Human-induced pluripotent stem cells produced under xeno-free conditions

Pablo Juan Ross, Steven Thomas Suhr, Ramon Maria Rodriguez, Eun-Ah Chang, Kai Wang, Kannika Siripattarapravat, Tak Ko, Jose Bernardo Cibelli
Stem Cells and Development 2010, 19 (8): 1221-9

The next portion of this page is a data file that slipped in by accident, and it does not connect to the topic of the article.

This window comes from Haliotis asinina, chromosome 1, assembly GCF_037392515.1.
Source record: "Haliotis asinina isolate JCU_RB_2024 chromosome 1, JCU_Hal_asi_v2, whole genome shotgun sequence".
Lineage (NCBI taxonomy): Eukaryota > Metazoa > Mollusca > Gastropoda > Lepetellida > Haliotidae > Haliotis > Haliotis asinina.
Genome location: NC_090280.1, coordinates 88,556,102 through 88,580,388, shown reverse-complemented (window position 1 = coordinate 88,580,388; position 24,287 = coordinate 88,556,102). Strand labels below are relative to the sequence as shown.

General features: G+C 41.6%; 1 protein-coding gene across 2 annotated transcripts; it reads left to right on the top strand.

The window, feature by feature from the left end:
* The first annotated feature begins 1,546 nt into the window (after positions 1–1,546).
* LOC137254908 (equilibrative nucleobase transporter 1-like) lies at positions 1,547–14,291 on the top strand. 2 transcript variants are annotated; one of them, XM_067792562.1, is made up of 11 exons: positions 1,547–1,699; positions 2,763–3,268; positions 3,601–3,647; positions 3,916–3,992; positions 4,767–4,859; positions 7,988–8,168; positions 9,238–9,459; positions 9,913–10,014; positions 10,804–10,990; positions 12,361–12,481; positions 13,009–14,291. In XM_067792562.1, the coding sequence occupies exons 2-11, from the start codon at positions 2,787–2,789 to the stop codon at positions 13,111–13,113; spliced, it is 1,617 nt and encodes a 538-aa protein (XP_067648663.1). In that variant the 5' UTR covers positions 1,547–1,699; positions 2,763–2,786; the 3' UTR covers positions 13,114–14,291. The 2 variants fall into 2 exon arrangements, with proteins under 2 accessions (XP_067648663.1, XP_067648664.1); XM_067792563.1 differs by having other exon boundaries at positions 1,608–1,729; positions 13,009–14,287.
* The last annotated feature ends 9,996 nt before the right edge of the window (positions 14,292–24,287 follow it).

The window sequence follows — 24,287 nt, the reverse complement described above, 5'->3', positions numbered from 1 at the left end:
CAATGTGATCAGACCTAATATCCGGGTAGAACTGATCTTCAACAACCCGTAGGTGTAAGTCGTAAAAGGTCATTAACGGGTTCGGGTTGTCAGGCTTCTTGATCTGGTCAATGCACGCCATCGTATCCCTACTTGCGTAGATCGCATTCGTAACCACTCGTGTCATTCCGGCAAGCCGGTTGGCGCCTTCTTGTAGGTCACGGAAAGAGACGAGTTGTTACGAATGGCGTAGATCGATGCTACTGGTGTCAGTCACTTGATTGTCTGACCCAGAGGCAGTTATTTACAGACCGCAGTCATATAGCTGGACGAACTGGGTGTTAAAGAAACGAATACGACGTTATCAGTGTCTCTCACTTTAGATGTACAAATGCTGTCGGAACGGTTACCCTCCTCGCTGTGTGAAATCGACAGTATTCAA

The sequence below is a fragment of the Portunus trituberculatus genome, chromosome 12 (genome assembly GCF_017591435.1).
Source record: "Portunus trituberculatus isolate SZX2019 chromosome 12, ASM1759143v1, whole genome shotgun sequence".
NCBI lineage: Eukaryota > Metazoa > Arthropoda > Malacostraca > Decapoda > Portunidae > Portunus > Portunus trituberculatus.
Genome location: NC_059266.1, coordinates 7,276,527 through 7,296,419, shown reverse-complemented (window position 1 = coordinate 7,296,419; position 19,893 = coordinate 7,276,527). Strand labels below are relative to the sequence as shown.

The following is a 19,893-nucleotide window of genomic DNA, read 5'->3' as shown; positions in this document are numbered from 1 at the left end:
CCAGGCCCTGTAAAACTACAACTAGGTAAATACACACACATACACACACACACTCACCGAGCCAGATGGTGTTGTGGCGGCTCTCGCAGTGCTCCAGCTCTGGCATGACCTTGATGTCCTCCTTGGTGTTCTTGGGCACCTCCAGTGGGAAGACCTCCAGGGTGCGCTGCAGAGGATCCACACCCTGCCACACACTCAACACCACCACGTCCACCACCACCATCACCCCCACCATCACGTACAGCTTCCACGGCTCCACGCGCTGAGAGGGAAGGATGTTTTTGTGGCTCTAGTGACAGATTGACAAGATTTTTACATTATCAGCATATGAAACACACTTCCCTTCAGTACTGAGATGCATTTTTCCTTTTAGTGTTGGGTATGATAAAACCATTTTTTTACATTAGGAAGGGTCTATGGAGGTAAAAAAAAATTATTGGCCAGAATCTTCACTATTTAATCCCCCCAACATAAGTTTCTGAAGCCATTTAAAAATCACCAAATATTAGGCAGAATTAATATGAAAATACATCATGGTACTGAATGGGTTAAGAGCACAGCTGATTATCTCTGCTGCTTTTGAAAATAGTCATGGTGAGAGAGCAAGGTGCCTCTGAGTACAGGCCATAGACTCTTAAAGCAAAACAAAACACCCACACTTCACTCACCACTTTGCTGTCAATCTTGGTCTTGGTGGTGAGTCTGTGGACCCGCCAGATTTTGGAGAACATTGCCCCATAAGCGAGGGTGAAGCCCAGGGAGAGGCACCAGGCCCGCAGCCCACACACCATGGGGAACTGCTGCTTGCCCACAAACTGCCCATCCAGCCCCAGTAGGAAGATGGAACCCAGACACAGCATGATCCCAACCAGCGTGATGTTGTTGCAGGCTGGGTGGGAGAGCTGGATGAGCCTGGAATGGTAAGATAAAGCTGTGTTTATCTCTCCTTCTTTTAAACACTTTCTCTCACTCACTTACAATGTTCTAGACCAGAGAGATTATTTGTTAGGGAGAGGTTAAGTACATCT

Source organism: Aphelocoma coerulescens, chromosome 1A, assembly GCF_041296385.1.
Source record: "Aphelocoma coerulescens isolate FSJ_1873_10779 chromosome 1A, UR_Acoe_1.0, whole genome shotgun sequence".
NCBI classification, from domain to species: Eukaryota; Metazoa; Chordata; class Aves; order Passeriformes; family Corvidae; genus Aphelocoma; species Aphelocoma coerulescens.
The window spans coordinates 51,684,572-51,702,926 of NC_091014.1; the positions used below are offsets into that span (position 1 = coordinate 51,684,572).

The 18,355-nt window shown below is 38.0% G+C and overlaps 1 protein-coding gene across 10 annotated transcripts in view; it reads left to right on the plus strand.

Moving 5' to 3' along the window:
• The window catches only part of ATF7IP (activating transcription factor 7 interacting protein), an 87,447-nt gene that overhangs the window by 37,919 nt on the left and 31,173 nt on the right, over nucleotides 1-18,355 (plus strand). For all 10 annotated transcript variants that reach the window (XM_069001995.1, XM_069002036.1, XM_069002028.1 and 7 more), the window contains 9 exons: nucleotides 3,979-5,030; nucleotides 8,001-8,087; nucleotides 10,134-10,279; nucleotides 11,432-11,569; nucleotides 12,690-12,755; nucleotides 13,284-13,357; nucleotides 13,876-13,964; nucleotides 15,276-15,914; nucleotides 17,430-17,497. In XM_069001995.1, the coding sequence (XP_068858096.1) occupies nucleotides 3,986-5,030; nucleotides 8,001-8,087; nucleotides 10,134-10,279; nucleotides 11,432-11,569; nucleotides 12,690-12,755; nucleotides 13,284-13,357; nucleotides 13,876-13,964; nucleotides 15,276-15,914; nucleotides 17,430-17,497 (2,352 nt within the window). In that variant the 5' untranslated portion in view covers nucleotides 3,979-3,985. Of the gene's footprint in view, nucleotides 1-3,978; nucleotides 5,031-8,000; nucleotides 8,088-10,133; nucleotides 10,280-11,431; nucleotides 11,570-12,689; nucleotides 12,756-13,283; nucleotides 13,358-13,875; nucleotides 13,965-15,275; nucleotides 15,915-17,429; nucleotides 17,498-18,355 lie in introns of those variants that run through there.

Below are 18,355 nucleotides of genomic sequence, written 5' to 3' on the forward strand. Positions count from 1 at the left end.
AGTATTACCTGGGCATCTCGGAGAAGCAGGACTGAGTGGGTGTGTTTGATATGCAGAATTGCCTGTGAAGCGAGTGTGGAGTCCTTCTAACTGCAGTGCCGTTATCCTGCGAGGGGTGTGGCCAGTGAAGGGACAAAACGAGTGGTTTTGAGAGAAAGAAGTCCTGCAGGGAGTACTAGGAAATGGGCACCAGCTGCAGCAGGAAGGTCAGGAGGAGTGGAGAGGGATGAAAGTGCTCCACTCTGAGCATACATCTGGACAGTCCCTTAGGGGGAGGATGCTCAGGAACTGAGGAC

Induced pluripotent stem cells (iPSCs) have radically advanced the field of regenerative medicine by making possible the production of patient-specific pluripotent stem cells from adult individuals. While cell differentiation protocols have been successfully developed, and animal models of human disease have proved that these cells have the potential to treat human diseases and conditions produced as a consequence of aging, degeneration, injury, and birth defects, logistical issues still remain unsolved and hamper the possibility of testing these cells in human clinical trials. Among them is the widely spread use of animal products for the generation and culture of iPSCs. We report here a xeno-free iPSC generation system that addresses all the steps of iPSCs production including the isolation and culture of adult skin fibroblasts, and iPSCs generation, expansion, and maintenance. iPSCs generated with a polycistronic lentiviral vector under xeno-free conditions displayed markers of pluripotency and gave rise to embryoid bodies (EBs) displaying indicators of the 3 primary germ layers. Xeno-free iPSCs injected into nude mice produced classic teratomas, and teratoma explants cultured under conditions favoring fibroblastic cells gave rise to cells morphologically indistinguishable from input cells. Protocols here described will facilitate the implementation of new cellular therapies for preclinical and clinical studies, potentially reducing the regulatory burden without compromising the differentiation potential of the cells.

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